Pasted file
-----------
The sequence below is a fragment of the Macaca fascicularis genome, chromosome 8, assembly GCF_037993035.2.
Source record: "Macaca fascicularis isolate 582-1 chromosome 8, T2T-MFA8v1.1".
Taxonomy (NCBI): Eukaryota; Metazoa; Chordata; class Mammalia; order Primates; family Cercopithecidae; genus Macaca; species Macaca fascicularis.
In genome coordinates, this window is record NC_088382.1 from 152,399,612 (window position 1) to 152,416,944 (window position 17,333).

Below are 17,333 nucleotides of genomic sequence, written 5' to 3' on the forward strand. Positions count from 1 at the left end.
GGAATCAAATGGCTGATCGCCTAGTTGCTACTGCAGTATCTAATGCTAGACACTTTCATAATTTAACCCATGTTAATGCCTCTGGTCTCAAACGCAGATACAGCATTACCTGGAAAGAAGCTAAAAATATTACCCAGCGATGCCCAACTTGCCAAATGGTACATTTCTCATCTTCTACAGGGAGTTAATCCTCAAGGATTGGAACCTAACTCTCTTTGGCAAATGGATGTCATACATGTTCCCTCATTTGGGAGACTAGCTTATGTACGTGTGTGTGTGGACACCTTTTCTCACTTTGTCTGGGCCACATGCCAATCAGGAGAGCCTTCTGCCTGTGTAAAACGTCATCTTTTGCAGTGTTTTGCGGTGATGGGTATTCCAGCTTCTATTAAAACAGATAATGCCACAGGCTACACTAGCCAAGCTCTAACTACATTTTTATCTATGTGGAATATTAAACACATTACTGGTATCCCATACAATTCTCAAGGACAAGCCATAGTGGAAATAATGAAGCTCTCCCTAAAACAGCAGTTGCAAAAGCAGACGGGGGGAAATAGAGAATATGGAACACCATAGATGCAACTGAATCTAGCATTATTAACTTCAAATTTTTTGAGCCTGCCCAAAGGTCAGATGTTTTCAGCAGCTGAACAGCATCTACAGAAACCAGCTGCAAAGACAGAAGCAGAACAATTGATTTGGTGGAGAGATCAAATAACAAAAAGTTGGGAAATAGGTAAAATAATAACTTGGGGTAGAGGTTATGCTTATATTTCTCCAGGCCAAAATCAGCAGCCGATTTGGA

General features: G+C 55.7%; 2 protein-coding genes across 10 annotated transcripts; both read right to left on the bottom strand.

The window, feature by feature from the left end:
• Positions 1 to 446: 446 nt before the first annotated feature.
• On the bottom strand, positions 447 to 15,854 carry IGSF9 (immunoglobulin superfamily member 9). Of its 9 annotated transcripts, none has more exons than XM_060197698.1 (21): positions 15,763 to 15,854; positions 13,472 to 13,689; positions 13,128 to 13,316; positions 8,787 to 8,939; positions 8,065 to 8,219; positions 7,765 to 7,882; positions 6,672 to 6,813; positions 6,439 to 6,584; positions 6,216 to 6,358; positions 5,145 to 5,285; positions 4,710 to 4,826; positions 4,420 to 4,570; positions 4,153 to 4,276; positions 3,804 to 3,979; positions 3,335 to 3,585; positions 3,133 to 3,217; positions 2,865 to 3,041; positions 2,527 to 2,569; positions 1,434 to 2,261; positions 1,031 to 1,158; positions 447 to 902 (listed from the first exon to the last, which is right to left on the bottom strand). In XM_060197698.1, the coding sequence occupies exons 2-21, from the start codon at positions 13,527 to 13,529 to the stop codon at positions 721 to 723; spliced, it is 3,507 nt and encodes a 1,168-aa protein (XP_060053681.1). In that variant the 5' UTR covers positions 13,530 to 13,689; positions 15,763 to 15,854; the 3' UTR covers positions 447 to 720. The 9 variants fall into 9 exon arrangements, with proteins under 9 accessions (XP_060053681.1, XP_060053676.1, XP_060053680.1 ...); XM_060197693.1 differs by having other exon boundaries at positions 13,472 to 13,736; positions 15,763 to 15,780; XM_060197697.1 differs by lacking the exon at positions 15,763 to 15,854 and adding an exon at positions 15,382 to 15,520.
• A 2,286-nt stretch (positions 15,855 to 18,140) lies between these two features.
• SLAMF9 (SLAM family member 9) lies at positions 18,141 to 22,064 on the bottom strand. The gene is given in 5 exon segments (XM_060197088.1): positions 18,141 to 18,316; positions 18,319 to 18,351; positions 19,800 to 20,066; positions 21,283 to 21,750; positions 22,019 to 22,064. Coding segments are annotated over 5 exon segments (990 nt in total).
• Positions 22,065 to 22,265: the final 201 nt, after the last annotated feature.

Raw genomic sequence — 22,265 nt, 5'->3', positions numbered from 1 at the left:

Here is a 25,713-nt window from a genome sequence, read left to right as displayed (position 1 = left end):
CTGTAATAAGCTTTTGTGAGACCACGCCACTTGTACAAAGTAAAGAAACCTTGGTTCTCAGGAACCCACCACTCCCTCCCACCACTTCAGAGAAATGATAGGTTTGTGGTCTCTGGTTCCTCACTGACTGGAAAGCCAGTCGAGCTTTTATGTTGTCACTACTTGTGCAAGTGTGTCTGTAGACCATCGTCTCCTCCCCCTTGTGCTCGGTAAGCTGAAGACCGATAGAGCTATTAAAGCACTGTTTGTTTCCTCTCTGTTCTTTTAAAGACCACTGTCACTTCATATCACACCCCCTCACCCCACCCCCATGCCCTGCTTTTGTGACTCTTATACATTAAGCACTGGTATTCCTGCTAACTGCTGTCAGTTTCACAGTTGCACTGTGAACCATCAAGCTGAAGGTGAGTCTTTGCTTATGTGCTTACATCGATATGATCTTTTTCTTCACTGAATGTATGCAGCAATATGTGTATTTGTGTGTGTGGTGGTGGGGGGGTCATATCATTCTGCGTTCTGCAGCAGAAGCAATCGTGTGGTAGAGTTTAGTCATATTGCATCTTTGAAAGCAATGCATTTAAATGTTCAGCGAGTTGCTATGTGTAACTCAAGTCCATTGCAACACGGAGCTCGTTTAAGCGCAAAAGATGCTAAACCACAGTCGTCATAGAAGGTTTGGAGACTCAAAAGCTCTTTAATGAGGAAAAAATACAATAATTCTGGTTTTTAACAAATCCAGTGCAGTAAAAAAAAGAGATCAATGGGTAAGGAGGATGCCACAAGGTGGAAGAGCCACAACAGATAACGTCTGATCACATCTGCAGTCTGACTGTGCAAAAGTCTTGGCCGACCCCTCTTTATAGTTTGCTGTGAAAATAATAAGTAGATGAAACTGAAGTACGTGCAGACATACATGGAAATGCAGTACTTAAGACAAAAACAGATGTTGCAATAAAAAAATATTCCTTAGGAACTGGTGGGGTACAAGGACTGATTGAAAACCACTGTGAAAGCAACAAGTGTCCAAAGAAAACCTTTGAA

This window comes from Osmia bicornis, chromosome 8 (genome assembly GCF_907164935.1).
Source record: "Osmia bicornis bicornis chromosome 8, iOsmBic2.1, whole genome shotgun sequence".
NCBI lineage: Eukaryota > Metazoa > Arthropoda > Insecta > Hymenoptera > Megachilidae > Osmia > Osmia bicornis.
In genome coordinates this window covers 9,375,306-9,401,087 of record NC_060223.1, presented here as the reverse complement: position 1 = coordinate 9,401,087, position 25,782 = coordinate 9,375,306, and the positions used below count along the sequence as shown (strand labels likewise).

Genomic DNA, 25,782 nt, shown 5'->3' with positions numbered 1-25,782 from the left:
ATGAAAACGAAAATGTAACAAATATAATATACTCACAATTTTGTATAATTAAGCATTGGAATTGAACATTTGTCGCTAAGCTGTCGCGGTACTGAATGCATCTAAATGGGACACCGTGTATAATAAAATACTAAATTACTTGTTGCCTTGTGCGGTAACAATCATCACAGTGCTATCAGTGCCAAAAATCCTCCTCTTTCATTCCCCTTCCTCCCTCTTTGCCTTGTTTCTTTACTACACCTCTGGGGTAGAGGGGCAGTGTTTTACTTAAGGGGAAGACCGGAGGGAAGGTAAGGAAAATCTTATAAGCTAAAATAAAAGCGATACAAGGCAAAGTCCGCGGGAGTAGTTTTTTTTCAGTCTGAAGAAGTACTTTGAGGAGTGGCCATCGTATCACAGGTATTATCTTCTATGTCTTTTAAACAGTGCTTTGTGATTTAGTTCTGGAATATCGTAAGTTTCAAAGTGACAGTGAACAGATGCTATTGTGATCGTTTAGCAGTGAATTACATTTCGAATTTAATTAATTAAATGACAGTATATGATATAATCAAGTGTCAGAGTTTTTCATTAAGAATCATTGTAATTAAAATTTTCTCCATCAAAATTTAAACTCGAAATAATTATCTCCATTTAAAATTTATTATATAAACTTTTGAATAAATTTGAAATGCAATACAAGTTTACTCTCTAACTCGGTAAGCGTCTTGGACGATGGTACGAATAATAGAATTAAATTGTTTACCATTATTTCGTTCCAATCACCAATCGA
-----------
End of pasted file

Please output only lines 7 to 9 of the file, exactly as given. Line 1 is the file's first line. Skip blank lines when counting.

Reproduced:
General features: G+C 55.7%; 2 protein-coding genes across 10 annotated transcripts; both read right to left on the bottom strand.

The window, feature by feature from the left end:
• Positions 1 to 446: 446 nt before the first annotated feature.